"The quasi-object acts as an integrator and as a differentiator. It marks the relations to the real, where the rational can’t go: where only the rite and the fetish can go, and without which the surplus would vanish and disappear. The fetish as necessity to encode and decode ciphered information, in the communication that makes a community. An intersubjective remedy commutating a quasi-object. Up to its firming as a particularly stratified object. A statue. Here death temporarily reappears in a cyclical eternal return on the linear natural path, with an angle of
contingency hollowing out predetermined directionality. Intrinsic in the DNA, as its void. Evoking a spiral. With a generic trajectory, absent from the common nature. Yet the casting off from it knows no end. In doing so one finds glues for the universal. Make it unknown, foreign; discover
and bring it back"

David Schildberger, Nudged Viands, 2016


"Like every sort of taste, it unites and separates. Being the product of the con­ditionings associated with a particular class of conditions of existence, it unites all those who are the product of similar conditions while distin­guishing them from all others. And it distinguishes in an essential way, since taste is the basis of all that one has--people and things--and all
that one is for others, whereby one classifies oneself and is classified by others Tastes ( i.e. , manifested preferences) are the practical affirmation of an inevitable difference. It is no accident that, when they have to be justi­fied, they are asserted purely negatively, by the refusal of other tastes. In matters of taste, more than anywhere else, all determination is negation; and tastes are perhaps first and foremost distastes, disgust provoked by horror or visceral intolerance ( 'sick-making') of the tastes of others. 'De gustibus non est disputandum': not because 'tous les gouts sont dans la nature', but because each taste feels itself to be natural-and so it almostis, being a habitus--which amounts to rejecting others as unnatural and therefore vicious. Aesthetic intolerance can be terribly violent."

Pierre Bourdieu, Distinction, A Social Critique on the Judgement of Taste, 1984


"No Japanese dish is endowed with a centre (the alimentary centre implied in the west by the rite which consists of arranging the meal, of surrounding or covering the article of food); here everything is the ornament of another ornament: first of all because on the table, on the tray, food is never anything but a collection of fragments, none of which appears privileged by an order of ingestion; to eat is not tO respect a menu (an itinerary of dishes), but to select, with a light touch of the chopsticks, sometimes one color, sometimes another, depending on a kind of inspiration which appears in its slowness as the detached, indirect accompaniment of the conversation (which itself may be extremely silent); and then because this food-and this is its originality -unites in a single time that of its fabrication and that of its consumption: sukiyaki, an interminable dish to make, to consume, and, one might say, to "converse," not by any technical difficulty but because it is in its nature to exhaust itself in the course of its cooking, and consequently to repeat itself-sukiyaki has nothing marked about it except its beginning (that tray painted with foodstuffs brought to the table); once "started," it no longer has moments or distinctive sires: it becomes decentered, like an uninterrupted text."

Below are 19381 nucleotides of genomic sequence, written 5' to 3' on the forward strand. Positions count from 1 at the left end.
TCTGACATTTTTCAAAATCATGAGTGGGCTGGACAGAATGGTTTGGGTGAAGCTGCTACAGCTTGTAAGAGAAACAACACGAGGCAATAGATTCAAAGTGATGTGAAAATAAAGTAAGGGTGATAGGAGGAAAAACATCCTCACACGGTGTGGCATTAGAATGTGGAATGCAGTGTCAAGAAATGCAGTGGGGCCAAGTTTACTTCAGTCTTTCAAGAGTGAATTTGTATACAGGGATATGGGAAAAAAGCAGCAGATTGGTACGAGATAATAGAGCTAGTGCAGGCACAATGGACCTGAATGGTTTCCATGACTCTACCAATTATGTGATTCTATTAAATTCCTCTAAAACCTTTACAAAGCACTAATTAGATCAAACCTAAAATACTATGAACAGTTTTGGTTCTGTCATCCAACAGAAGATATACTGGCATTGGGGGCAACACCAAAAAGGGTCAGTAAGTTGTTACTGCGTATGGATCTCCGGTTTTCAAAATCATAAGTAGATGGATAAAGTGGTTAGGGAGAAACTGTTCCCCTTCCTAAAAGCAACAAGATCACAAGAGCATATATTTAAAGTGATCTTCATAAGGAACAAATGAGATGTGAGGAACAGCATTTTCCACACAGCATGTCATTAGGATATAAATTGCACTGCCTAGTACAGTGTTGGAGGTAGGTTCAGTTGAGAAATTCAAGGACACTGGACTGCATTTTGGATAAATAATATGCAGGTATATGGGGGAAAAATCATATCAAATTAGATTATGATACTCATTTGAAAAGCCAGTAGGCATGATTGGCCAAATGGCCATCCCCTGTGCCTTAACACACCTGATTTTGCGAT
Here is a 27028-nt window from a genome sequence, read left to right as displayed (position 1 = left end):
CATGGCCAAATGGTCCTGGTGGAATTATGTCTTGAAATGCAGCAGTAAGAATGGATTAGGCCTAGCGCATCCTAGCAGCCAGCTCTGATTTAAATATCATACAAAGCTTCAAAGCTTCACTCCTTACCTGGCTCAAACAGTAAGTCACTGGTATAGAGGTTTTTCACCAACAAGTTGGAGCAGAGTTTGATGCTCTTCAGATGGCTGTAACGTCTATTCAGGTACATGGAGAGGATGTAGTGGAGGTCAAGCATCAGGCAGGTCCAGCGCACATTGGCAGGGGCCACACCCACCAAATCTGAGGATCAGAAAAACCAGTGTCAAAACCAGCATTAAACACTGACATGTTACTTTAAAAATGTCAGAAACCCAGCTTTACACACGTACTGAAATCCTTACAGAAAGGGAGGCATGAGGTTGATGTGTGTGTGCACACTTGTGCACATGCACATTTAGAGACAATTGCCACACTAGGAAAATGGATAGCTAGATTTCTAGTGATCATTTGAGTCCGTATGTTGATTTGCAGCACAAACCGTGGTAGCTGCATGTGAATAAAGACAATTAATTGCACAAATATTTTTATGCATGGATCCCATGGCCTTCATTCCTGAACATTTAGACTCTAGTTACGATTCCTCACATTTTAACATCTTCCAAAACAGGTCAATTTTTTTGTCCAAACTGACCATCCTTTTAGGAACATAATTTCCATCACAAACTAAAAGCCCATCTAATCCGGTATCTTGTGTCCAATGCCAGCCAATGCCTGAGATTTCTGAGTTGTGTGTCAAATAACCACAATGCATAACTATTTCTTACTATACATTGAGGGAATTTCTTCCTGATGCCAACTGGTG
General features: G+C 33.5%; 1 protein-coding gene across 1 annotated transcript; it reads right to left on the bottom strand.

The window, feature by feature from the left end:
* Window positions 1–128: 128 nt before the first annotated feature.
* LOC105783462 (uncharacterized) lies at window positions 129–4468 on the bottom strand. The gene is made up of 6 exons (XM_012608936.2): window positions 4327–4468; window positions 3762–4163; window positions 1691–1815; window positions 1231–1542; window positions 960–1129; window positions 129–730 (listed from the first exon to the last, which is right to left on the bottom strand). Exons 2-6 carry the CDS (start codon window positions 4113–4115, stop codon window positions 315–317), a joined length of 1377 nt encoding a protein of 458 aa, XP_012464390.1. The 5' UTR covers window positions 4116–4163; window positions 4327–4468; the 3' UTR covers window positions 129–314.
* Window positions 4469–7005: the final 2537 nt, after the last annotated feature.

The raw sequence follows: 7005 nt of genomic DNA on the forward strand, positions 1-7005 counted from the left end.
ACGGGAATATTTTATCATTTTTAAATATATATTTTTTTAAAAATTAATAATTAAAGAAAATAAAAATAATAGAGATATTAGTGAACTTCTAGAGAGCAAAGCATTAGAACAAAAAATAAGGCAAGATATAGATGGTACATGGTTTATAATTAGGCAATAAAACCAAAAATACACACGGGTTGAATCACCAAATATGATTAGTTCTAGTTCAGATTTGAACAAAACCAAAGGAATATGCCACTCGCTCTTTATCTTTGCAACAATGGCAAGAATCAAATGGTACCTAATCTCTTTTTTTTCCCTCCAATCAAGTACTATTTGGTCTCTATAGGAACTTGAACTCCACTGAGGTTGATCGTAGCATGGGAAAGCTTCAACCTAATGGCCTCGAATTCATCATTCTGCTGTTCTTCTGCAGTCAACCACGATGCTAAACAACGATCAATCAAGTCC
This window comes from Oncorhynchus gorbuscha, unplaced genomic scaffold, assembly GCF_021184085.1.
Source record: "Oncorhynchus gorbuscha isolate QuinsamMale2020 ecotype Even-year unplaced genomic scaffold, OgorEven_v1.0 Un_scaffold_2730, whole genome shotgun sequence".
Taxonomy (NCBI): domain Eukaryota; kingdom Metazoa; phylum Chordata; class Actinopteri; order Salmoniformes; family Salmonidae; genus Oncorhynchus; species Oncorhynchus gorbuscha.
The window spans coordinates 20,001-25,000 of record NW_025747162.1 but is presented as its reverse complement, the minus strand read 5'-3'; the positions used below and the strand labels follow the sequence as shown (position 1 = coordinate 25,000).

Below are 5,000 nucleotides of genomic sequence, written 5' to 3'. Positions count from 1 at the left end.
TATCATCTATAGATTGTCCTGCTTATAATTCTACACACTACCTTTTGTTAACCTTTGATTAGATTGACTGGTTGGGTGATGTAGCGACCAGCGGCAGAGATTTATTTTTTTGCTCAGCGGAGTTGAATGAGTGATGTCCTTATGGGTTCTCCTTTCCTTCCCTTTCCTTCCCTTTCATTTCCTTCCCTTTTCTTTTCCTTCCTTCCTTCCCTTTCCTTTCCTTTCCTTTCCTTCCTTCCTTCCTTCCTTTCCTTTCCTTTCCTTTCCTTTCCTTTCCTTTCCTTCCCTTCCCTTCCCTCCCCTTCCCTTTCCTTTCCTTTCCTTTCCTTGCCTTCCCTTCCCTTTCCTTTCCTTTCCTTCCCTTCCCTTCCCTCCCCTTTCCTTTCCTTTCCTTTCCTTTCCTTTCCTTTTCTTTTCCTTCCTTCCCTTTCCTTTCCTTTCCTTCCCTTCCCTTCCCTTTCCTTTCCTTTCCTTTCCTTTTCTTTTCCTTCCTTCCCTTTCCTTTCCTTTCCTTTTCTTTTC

Roland Barthes, Empire of Signs, 1993


"Crowing delightedly that our morning hunt had already proved fruitful, my friends and I plowed on deeper into the woods, following Giorgio and Bruno, and, of course, Mina (she of the extraordinary nose). Our first tartufo, now comfy and safe in the bulky left pocket of my hunting vest, jostled against my leg. Unable to resist, I stuck my hand in to make sure it was still there.
Everyone knows that truffles are hard to find. In the forests of France and Italy, the truffle trade has long been closeted in as much stealth (blame zealous tax collectors and tax-evading hunters) as Colombian cocaine. The world’s most expensive fungi, they develop under mounds of dirt near the roots of oak, hazelnut and other trees, and have been prized for centuries for their pungent aroma and full-on, robust taste. Jean Anthelme Brillat-Savarin, the 18th-century equivalent of today’s celebrity chefs, famously called truffles the “diamonds of the kitchen.”

Helen Cooper, Searching for Truffles, a Treasure That Comes in Black, NY Times, September 9, 2013

The Delicacy

Friend, remember how you showed us beasts love beauty?
We were wading in your lake with bluegills and you said,
Be careful, you will lose your beauty marks

To their little jaws. We were a delicacy. From us they purchased
The darkest part of the skin, only what contrasts on us.
And it was more than a pinch or sting,

It’s a sensation of hunger
That makes us spring off the bottom and swim out deep
And safe. “No blue stripes on cheeks; no red on fins;

Old individual’s belly coppery red or brassy.”
As others see you, I think these indicate,
Who would have you all one shade then wouldn’t have you.

At your full table later, over muskellunge and lemon,
We read in the book the fish that liked us
Has certain maxillaries “wholly wanting.” Your gourmet bluegill:

It lives in the eye of the beholder, it swims the vitreous
Humor, would eat even your blind spot!
But we think we can paddle out there until all

Goes dark, and we are wholly desirable, and too much.

Sandra McPherson, “The Delicacy” from Patron Happiness, 1983